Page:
View Poll Results: What should be done to battle income inequality in the USA?

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  • Do not intervene

    47 51.09%
  • Yes, do intervene

    45 48.91%
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Thread: Income Inequality

  1. #751
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    Re: Income Inequality

    Quote Originally Posted by jamesrage View Post
    I think that if someone was really concerned about income inequality of Americans then the first thing they would want to do is crack down on illegal immigration and if needed restrict legal immigration. Because if there is a long line of people ready to replace you at a moment's notice then you become less valuable to your employer. When the labor pool is over flowing employers can offer lower wages, no raises or any other benefits. When the labor pool is not over flowing you not only have a better chance of getting a job your employer will offer you better pay, raises and other benefits. The law of supply and demand also applies to the labor market.

    Another thing someone can do about income inequlity is pull out of harmful trade treaties that cost Americans their jobs. I realize that many checked pants republicans have their lips for firmly wrapped around the cocks of business owners in order to get that money. But most other Americans realize that America should make its own things and not be at the mercy of other countries to make our things. There is also the fact that buying all those foreign made goods like the pockets of those foreign governments which aids in increasing their military might and thus becoming a potential threat to our country.
    So blame the Mexicans? Lol no thanks. The biggest disparity is between the top one percent and everyone else. The erosion of the middle class is a problem, and has nothing to do withb Mexico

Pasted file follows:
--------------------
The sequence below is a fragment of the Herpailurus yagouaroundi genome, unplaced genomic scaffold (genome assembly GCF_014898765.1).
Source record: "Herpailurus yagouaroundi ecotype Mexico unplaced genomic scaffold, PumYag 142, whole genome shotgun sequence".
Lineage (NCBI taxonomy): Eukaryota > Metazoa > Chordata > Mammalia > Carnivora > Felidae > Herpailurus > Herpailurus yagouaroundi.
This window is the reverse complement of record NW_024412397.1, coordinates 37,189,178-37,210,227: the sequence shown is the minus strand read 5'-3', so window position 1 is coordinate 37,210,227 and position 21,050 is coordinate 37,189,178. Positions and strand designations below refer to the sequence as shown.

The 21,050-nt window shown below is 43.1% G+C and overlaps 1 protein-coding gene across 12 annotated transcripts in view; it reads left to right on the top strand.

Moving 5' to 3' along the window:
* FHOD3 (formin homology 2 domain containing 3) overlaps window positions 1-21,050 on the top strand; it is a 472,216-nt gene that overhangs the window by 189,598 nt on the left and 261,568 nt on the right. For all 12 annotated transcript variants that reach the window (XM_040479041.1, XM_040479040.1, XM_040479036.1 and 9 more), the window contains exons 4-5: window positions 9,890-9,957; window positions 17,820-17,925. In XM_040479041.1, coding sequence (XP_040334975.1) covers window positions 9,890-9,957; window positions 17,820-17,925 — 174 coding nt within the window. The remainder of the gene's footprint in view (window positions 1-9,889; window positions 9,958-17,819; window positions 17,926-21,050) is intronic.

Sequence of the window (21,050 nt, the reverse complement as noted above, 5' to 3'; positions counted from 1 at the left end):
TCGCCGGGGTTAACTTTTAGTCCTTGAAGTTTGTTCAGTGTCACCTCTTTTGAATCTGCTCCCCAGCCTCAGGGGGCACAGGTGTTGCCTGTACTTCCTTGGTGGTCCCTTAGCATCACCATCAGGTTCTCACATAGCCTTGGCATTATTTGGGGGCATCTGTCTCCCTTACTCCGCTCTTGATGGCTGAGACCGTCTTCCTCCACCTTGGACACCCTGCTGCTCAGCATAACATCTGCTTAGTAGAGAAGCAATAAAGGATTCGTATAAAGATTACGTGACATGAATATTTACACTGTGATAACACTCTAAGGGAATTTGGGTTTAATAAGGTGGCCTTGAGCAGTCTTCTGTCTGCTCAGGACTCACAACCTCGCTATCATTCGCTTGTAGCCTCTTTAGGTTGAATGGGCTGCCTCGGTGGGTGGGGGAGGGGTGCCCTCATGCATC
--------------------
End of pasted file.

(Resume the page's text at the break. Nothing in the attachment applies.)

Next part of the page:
2. #752
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    Re: Income Inequality

    Quote Originally Posted by Peter Grimm View Post
    So blame the Mexicans? Lol no thanks.

    I prefer to blame every politician who caters to pro-illegal dirtbags.

    The biggest disparity is between the top one percent and everyone else. The erosion of the middle class is a problem, and has nothing to do withb Mexico
    Contrary to popular illegals do more than just pick tomatoes. They work in construction, factories and many other jobs that are well paying or used to be well paying.Again the law of supply and demand applies to labor.
    Last edited by jamesrage; 10-01-14 at 07:59 AM.
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  3. #753
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    Re: Income Inequality

    Quote Originally Posted by lizzie View Post
    It isn't Walmart. Go find me some AMerican made products to buy ANYWHERE. It's not easy to do. The finest clothing stores are selling Chinese crap.
    If you can't find or are unwilling to put in the effort necessary to find American-made products (it is possible to buy american-made products for many items. I know because I do it as much as I possibly can) then buy that Chinese made crap at locally owned stores that pay decent wages, not at a huge mega corporation that uses the welfare system to subsidize their profits.

    By the way, a simple google search is all that's required to find some american made products:

    Made in the USA Products Directory
    Tucker Case - Tard magnet.